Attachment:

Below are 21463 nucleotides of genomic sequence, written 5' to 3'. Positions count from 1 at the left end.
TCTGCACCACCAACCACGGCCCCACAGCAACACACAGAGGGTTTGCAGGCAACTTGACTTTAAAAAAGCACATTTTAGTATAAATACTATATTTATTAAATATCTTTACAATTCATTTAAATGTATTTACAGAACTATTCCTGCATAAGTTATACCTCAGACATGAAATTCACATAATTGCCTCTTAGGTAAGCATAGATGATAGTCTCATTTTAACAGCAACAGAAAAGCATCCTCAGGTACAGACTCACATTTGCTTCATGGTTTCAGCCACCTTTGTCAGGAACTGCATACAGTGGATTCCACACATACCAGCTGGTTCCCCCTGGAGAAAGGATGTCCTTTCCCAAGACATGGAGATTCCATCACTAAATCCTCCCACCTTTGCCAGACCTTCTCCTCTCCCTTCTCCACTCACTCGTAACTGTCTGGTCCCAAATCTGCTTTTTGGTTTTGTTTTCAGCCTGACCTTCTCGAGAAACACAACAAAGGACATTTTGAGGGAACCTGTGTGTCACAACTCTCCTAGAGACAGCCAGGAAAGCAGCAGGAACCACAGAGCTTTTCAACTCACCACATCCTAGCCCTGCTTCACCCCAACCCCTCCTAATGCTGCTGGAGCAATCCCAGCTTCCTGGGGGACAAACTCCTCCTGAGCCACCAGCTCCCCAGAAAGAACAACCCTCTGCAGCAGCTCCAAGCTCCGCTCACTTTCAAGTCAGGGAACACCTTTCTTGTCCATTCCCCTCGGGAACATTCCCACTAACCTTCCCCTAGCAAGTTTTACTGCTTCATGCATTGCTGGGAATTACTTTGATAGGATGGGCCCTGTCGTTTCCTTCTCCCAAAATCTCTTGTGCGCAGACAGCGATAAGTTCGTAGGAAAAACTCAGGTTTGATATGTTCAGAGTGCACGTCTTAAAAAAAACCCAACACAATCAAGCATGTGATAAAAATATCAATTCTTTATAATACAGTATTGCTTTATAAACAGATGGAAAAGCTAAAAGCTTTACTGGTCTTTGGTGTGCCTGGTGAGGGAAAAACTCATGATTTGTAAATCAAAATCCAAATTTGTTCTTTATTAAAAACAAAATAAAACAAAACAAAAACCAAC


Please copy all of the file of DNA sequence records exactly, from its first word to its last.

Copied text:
Below are 21463 nucleotides of genomic sequence, written 5' to 3'. Positions count from 1 at the left end.
TCTGCACCACCAACCACGGCCCCACAGCAACACACAGAGGGTTTGCAGGCAACTTGACTTTAAAAAAGCACATTTTAGTATAAATACTATATTTATTAAATATCTTTACAATTCATTTAAATGTATTTACAGAACTATTCCTGCATAAGTTATACCTCAGACATGAAATTCACATAATTGCCTCTTAGGTAAGCATAGATGATAGTCTCATTTTAACAGCAACAGAAAAGCATCCTCAGGTACAGACTCACATTTGCTTCATGGTTTCAGCCACCTTTGTCAGGAACTGCATACAGTGGATTCCACACATACCAGCTGGTTCCCCCTGGAGAAAGGATGTCCTTTCCCAAGACATGGAGATTCCATCACTAAATCCTCCCACCTTTGCCAGACCTTCTCCTCTCCCTTCTCCACTCACTCGTAACTGTCTGGTCCCAAATCTGCTTTTTGGTTTTGTTTTCAGCCTGACCTTCTCGAGAAACACAACAAAGGACATTTTGAGGGAACCTGTGTGTCACAACTCTCCTAGAGACAGCCAGGAAAGCAGCAGGAACCACAGAGCTTTTCAACTCACCACATCCTAGCCCTGCTTCACCCCAACCCCTCCTAATGCTGCTGGAGCAATCCCAGCTTCCTGGGGGACAAACTCCTCCTGAGCCACCAGCTCCCCAGAAAGAACAACCCTCTGCAGCAGCTCCAAGCTCCGCTCACTTTCAAGTCAGGGAACACCTTTCTTGTCCATTCCCCTCGGGAACATTCCCACTAACCTTCCCCTAGCAAGTTTTACTGCTTCATGCATTGCTGGGAATTACTTTGATAGGATGGGCCCTGTCGTTTCCTTCTCCCAAAATCTCTTGTGCGCAGACAGCGATAAGTTCGTAGGAAAAACTCAGGTTTGATATGTTCAGAGTGCACGTCTTAAAAAAAACCCAACACAATCAAGCATGTGATAAAAATATCAATTCTTTATAATACAGTATTGCTTTATAAACAGATGGAAAAGCTAAAAGCTTTACTGGTCTTTGGTGTGCCTGGTGAGGGAAAAACTCATGATTTGTAAATCAAAATCCAAATTTGTTCTTTATTAAAAACAAAATAAAACAAAACAAAAACCAAC